How to break bad habits with Dr Timothy Sharp of The Happiness Institute

dr tim sharpDo you remember when we were younger, before computers and smartphones dominated our lives, and we would have a whole bunch of different hobbies and activities to fill our time? Well, it turns out that most of us have forgotten all about the world pre-internet and we’re suffering as a result. Not only is our constant state of mindless scrolling making us dumber (admit it — when was the last time you remembered a phone number?) but it’s making us a whole lot less happy as well.

I am glad that I have two hours each day to sit and read my book because the second I get home and have dinner I’m a zombie in front of the TV. But lately I have noticed that I want to stop doing this and pick up a hobby — and it turns out I’m not alone. Officeworks recently commissioned a survey around our habits and with the help of Dr Timothy Sharp of The Happiness Institute created a three week plan for ditching those bad habits (click here to download your three week plan!). 

I had a little chat with Dr Tim about why we should all be putting down our smartphone and taking up a hobby again as well as some of the ways we can start busting those bad habits now!

What benefits are associated with engaging in hobbies?

There are many benefits associated with finding new hobbies; a centrepiece of this 3-week plan. Essentially, spending more time engaging in pleasurable hobbies enhances our mood and happiness which in turn creates energy and momentum to be more productive. Being more productive then, not surprisingly, leads to achievement and accomplishment which then brings pride and satisfaction, another form of “happiness”. As noted previously, as all of this leads to more happiness, more happiness also leads to better health and wellbeing, better quality relationships and even longevity. So over the long term the benefits of finding new and enjoyable hobbies are many and considerable.

What’s one way we can make sure we follow through on our plans/hobby activity?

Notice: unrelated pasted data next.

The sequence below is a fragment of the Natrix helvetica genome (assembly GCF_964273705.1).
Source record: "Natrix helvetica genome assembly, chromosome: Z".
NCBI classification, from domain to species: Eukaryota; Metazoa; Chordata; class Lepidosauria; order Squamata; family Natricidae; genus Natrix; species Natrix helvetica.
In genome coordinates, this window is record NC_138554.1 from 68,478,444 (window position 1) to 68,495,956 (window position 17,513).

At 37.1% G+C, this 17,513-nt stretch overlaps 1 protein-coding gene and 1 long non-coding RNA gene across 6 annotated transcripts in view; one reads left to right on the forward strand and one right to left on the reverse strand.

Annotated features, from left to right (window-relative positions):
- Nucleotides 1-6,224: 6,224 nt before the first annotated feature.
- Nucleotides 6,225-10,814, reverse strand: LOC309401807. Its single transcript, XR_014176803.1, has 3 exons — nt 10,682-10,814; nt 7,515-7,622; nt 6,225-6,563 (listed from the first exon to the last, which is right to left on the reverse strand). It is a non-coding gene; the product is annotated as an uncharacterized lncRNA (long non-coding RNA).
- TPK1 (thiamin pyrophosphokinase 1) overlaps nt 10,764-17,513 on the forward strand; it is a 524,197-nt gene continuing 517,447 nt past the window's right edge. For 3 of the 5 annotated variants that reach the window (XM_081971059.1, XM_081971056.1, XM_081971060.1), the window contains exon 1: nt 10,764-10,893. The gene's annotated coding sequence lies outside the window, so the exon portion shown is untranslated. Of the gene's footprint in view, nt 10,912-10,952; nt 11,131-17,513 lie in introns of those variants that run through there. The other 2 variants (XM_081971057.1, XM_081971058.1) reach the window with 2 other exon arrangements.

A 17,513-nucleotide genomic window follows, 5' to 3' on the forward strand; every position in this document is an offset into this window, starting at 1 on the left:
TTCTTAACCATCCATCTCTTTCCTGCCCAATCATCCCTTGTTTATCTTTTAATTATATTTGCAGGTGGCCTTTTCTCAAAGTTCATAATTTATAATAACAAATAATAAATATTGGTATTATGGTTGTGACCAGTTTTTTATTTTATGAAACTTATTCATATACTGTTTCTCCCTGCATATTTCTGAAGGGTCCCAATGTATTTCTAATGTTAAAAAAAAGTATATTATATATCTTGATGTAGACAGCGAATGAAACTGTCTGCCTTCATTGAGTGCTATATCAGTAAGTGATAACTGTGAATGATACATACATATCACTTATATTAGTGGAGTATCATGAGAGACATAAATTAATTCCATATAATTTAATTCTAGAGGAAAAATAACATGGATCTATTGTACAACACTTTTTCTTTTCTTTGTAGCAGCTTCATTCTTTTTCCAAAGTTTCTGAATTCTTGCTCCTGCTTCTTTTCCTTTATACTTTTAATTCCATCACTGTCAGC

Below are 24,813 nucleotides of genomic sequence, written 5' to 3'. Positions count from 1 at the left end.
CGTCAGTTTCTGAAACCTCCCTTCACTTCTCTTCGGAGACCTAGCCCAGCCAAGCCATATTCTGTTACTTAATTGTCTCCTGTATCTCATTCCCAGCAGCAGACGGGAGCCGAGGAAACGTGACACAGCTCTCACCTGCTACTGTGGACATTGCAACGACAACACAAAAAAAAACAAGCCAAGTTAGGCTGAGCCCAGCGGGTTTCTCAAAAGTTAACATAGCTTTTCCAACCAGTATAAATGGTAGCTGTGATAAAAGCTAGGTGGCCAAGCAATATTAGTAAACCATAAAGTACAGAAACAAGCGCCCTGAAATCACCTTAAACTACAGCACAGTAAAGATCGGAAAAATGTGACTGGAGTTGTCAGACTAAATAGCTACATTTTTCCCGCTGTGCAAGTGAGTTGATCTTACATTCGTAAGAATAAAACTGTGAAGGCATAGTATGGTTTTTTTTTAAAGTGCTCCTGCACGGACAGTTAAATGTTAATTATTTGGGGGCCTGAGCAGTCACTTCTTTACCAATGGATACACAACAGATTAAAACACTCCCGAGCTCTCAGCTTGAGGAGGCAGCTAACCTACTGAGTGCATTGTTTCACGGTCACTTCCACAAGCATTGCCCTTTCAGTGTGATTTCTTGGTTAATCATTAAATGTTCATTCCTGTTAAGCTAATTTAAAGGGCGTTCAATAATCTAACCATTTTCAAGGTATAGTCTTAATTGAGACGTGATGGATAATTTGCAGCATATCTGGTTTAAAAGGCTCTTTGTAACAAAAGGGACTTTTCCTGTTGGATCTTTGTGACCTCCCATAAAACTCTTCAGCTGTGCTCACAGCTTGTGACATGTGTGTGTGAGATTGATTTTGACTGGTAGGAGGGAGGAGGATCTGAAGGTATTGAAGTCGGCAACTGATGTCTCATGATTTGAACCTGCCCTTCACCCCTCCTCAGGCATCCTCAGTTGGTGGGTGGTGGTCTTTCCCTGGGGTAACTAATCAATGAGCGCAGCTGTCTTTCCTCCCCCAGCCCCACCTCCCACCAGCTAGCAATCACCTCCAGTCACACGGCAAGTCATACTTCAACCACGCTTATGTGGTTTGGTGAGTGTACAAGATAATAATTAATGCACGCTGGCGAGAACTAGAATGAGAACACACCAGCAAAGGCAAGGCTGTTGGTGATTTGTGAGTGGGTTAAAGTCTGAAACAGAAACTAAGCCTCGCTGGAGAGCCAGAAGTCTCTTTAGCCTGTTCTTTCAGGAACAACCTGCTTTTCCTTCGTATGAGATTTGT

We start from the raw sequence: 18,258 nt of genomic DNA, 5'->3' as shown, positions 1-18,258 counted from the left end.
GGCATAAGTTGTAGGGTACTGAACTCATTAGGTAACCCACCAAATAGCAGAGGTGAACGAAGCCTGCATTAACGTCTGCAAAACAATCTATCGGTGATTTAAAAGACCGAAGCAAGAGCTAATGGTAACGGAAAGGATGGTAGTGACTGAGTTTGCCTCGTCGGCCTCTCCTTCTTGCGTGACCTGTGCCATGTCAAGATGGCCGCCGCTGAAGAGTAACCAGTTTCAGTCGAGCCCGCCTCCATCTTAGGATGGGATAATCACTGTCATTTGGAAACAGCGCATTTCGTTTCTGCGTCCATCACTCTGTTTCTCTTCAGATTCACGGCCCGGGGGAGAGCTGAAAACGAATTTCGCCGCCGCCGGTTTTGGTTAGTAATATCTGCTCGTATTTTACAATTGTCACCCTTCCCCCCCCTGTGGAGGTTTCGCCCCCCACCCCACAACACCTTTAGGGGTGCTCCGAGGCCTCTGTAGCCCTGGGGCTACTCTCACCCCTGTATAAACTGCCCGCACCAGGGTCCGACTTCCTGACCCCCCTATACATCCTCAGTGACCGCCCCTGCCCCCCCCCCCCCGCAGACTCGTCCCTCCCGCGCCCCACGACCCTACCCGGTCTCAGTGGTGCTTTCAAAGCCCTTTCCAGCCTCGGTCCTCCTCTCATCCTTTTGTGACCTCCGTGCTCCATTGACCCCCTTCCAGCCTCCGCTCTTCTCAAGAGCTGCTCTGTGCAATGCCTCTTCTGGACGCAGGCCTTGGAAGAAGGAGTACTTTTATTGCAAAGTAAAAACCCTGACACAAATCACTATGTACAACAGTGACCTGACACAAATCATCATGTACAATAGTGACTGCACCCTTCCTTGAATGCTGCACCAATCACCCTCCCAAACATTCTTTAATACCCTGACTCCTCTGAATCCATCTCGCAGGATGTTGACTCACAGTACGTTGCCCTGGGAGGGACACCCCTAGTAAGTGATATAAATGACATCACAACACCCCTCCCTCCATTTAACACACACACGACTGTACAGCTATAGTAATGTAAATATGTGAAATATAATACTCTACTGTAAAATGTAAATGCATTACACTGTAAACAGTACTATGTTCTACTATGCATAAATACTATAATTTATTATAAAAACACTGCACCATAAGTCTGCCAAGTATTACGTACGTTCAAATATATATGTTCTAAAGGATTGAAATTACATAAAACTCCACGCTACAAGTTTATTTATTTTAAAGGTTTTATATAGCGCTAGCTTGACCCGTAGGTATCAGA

At the risk of repeating myself, I’d highly recommend trying and sticking to the aforementioned 3-week plan I developed in collaboration with Officeworks. Alternatively, the best way to achieve goals is to set (possibly another) plan and then stick to it by using reminders, rewarding yourself for any and all progress, involve others and have them support you along the way.

How long can it take to correct our bad behaviour and what’s one tip for making it happen?

This is a bit like asking “how long’s a piece of string?” and the reality is that everyone and every habit will be different. That being said, on average, a few weeks is what will be required to make meaningful changes and this is why we designed the program to be 3 weeks long.

Interestingly, and importantly, the research indicates that most people actually want to make such changes with 80% of people stating they’d like to use their spare time more productively. And although they might not realise why, taking up hobbies would help because the mood benefits that come from engaging in social and recreational activities provides energy and motivation to then engage in other productive pursuits. In short, happiness inspires us to be more and to do more.

What’s one piece of advice you like to give to people trying to make changes to their lives?